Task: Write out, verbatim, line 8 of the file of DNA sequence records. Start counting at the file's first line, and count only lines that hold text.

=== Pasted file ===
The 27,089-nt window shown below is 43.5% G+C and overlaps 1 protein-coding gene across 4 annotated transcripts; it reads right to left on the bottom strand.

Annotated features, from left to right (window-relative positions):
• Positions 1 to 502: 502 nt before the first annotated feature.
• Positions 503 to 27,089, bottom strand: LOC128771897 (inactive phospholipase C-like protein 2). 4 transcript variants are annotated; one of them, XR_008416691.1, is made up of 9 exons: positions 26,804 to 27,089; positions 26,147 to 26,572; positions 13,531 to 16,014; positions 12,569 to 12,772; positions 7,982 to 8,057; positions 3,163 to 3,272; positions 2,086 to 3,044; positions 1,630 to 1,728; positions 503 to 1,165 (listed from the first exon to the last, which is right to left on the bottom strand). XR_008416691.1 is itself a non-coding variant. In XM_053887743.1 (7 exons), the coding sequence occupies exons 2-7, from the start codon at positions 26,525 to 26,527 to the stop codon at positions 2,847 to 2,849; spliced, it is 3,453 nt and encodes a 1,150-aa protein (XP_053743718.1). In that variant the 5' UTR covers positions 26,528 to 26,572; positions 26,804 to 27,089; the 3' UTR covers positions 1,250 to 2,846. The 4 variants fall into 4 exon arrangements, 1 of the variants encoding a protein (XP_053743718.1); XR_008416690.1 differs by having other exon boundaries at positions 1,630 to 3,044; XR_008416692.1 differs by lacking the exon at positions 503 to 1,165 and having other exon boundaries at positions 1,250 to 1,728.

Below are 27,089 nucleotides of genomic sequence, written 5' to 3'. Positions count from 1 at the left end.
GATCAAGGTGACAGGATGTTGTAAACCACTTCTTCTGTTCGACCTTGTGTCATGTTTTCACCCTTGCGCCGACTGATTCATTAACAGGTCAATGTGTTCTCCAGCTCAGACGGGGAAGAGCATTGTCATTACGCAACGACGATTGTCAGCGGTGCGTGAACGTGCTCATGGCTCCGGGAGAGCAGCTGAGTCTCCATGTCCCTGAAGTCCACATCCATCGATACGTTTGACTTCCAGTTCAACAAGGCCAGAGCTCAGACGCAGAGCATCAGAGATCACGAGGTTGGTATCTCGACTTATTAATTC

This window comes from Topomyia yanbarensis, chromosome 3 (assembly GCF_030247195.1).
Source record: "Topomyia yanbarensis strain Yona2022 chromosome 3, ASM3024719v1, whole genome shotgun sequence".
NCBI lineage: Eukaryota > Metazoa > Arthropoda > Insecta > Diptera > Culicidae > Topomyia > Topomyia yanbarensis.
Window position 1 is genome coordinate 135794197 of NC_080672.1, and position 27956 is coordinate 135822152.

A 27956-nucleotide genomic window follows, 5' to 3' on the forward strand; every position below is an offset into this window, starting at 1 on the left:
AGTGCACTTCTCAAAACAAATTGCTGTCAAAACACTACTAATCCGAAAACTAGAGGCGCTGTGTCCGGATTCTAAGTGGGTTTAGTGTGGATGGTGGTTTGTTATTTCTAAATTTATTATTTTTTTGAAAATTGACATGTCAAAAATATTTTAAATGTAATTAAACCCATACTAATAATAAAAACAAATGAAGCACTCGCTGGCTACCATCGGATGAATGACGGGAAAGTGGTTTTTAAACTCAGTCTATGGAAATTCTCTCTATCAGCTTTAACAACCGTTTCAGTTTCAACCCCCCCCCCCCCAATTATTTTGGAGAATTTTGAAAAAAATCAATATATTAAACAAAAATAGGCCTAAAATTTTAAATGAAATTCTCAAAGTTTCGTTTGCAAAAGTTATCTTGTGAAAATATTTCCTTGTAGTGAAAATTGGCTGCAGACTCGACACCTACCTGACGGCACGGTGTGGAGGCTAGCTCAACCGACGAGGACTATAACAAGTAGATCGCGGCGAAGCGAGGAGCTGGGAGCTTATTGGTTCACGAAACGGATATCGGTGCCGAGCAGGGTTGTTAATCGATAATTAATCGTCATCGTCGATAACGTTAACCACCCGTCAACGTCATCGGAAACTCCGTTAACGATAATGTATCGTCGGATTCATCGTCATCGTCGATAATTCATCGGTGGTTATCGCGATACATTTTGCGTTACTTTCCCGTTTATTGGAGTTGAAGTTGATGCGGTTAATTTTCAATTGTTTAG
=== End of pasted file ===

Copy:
Source record: "Topomyia yanbarensis strain Yona2022 chromosome 3, ASM3024719v1, whole genome shotgun sequence".